American Muslims and Their
Perception of Psychotherapy
A stigma (i.e., negative perception) attached to seeing a counselor, a therapist, or other mental health professional is commonplace among members of various ethnic, professional, age, religious, and cultural groups (Bekkum, 1994; Deane & Chamberlain, 1994; Docherty, 1997; Langman, 1995; Misumi, 1993; Pugh et al., 1994; Szivos & Griffith, 1990; Schore, 1990). Going to counseling can be seen as a sign of failure (Schore, 1990). Among the most prevailing potential sources of counseling fears are fear of embarrassment, fear of change, fear of stereotypes linked to treatment, fears associated with past experiences with the mental health service system, and fears of negative judgment (Kushner & Sher, 1991, cited in Deane & Chamberlain, 1994).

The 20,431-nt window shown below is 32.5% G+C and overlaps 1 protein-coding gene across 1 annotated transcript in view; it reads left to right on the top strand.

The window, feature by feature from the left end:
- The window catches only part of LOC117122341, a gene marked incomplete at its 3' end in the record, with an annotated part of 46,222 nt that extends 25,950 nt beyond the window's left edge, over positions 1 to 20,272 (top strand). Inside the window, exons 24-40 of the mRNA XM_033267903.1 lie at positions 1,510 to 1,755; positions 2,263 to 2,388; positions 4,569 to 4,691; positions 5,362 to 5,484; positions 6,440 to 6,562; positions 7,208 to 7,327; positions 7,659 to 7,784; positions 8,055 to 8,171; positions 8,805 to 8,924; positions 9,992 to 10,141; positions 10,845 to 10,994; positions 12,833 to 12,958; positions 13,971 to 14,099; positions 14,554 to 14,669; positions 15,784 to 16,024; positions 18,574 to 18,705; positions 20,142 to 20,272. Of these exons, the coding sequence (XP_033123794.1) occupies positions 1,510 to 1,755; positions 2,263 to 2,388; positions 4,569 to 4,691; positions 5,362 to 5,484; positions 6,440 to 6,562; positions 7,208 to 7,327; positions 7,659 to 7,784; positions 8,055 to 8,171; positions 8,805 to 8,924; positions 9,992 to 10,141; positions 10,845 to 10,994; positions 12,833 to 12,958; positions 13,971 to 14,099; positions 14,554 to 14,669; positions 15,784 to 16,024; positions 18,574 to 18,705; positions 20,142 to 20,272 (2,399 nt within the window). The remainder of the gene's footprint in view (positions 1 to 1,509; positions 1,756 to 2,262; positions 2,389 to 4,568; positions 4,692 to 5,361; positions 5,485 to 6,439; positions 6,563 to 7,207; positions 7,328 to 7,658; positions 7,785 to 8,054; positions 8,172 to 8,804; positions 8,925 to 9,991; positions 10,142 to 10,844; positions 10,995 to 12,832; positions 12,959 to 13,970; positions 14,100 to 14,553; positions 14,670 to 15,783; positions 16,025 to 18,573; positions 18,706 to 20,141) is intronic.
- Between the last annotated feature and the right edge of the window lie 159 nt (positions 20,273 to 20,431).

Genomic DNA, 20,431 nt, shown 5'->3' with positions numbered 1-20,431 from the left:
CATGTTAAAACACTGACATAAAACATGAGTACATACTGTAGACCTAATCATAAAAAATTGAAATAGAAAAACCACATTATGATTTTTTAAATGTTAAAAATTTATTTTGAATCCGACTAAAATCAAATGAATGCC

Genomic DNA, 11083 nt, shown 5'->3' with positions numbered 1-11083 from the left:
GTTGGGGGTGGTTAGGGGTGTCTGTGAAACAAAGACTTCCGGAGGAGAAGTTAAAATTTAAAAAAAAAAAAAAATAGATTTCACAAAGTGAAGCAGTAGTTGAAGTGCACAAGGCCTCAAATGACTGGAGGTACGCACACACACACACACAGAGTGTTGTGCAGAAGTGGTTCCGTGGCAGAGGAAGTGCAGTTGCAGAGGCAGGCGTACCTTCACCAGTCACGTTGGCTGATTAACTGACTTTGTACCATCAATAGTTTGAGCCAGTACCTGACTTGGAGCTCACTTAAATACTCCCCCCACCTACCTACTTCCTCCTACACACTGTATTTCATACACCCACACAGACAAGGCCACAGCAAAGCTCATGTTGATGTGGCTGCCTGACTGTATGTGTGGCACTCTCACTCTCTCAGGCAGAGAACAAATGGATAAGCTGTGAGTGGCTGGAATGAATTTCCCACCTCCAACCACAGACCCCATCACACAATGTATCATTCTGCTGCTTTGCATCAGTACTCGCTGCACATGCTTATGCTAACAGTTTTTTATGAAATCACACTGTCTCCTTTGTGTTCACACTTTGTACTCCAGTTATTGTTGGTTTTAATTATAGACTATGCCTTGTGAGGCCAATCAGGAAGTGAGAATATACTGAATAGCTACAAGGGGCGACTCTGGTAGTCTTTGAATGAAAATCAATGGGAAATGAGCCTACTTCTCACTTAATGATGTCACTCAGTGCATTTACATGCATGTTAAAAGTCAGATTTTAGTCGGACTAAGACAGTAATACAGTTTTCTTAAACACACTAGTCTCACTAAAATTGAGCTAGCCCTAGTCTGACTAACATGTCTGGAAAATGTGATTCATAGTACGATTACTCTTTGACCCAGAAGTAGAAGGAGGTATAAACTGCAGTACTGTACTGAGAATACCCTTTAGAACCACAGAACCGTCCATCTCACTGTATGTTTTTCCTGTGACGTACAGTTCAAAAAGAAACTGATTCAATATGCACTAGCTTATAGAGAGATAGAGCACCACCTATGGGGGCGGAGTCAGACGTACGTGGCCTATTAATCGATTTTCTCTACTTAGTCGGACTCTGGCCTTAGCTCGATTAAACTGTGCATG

Furthermore, the family, peers, work environments, and the mental health service institutions have been found to be very influential in the development of negative attitudes toward mental health services (Deane & Chamberlain, 1994; Docherty, 1997; Folkenberg, 1986; Juarez, 1985; Lefley, 1989; Root, 1985; Sundberg & Sue, 1989; Tanaka-Matsumi & Higginbotham, 1989).
This kind of stigma is regarded as one of the variables that causes individuals not to report their problems to primary care physicians for the fear of being referred to counseling, therapy, or other mental health professions. When counseling or therapy is imposed on them, clients demonstrate resistance more often than not by refusing to cooperate with therapists, thus limiting or inhibiting the professionals' ability to reach proper diagnosis, which is the first step toward effective treatment. According to Kushner and Sher (1991) and cited by Deane and Chamberlain